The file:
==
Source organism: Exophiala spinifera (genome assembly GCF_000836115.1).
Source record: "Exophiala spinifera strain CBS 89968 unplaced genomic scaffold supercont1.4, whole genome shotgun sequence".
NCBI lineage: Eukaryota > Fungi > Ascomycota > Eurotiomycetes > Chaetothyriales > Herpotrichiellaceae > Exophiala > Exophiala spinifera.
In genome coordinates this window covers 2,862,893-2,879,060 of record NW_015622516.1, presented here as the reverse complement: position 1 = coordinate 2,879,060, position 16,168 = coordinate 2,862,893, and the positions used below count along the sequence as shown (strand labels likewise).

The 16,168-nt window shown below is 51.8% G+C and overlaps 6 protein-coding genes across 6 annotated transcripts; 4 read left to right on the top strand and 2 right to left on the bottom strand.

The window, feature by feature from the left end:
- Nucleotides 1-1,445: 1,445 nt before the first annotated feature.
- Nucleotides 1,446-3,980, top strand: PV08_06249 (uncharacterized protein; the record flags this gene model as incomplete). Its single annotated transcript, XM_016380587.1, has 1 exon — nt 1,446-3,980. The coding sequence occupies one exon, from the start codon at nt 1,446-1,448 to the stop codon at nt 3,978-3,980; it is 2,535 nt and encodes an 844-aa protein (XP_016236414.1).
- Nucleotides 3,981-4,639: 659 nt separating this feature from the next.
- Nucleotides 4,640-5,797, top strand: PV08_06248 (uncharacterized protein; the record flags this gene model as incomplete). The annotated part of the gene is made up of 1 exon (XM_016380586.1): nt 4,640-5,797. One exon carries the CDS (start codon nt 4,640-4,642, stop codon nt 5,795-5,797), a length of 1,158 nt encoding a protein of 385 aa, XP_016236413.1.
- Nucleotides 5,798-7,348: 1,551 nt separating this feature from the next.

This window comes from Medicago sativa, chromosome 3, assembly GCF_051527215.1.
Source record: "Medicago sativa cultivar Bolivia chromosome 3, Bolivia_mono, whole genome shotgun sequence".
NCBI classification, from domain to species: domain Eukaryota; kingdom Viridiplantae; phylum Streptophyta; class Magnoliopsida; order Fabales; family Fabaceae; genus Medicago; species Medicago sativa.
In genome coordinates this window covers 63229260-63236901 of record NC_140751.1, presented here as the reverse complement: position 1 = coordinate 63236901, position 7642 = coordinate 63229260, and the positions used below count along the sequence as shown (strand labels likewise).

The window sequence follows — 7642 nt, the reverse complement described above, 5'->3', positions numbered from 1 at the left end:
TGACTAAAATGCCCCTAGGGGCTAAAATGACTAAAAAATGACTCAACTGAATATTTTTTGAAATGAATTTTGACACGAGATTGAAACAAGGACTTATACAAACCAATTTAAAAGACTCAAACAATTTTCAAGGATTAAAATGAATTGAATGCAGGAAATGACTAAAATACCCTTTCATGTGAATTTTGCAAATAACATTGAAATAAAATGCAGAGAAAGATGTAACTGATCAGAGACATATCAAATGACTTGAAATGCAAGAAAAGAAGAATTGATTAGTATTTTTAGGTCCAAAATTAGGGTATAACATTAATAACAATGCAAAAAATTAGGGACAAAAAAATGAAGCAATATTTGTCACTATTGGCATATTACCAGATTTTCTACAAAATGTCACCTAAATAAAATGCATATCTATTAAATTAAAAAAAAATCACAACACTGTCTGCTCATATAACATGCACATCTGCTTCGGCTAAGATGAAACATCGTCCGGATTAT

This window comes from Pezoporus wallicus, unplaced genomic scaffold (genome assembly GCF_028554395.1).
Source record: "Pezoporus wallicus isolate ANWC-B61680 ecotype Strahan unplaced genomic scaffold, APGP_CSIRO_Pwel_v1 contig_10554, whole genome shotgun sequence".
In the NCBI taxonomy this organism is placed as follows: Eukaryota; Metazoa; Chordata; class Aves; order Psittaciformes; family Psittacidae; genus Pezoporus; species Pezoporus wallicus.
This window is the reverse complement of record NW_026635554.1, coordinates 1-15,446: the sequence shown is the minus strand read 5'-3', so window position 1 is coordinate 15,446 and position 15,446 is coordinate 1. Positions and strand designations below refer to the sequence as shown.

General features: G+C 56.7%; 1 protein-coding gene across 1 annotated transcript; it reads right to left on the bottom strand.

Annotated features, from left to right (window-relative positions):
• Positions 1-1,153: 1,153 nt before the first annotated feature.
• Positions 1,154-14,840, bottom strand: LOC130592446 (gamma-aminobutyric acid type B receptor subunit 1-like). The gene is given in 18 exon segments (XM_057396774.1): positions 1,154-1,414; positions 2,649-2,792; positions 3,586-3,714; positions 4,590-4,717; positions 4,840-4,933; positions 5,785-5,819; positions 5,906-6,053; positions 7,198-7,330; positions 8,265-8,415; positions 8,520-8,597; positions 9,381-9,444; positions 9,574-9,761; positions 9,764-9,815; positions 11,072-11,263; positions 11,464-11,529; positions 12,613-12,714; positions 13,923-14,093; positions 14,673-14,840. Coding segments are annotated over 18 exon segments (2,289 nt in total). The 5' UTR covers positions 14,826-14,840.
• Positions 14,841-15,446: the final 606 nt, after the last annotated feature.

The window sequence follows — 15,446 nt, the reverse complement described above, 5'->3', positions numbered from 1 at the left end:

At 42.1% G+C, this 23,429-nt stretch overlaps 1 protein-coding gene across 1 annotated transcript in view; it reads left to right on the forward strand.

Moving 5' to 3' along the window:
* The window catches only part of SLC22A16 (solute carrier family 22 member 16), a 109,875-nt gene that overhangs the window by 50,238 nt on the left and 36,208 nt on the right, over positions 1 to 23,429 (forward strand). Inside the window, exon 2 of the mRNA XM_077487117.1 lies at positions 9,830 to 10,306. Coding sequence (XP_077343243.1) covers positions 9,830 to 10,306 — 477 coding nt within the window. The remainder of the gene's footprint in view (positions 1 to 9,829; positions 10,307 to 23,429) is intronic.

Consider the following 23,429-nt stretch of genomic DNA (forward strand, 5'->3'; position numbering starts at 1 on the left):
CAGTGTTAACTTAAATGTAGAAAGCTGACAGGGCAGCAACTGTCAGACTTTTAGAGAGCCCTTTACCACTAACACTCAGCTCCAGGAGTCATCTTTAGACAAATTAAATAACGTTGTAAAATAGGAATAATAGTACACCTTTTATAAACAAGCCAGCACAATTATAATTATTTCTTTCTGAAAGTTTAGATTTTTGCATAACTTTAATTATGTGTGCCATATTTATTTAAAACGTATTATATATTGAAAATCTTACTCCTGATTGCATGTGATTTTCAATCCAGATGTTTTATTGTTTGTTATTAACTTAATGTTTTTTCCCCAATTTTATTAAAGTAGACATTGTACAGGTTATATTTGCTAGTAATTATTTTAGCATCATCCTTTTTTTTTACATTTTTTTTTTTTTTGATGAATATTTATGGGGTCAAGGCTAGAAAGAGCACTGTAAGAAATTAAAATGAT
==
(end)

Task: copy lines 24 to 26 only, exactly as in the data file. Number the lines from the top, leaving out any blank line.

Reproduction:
• Positions 1-1,153: 1,153 nt before the first annotated feature.
• Positions 1,154-14,840, bottom strand: LOC130592446 (gamma-aminobutyric acid type B receptor subunit 1-like). The gene is given in 18 exon segments (XM_057396774.1): positions 1,154-1,414; positions 2,649-2,792; positions 3,586-3,714; positions 4,590-4,717; positions 4,840-4,933; positions 5,785-5,819; positions 5,906-6,053; positions 7,198-7,330; positions 8,265-8,415; positions 8,520-8,597; positions 9,381-9,444; positions 9,574-9,761; positions 9,764-9,815; positions 11,072-11,263; positions 11,464-11,529; positions 12,613-12,714; positions 13,923-14,093; positions 14,673-14,840. Coding segments are annotated over 18 exon segments (2,289 nt in total). The 5' UTR covers positions 14,826-14,840.
• Positions 14,841-15,446: the final 606 nt, after the last annotated feature.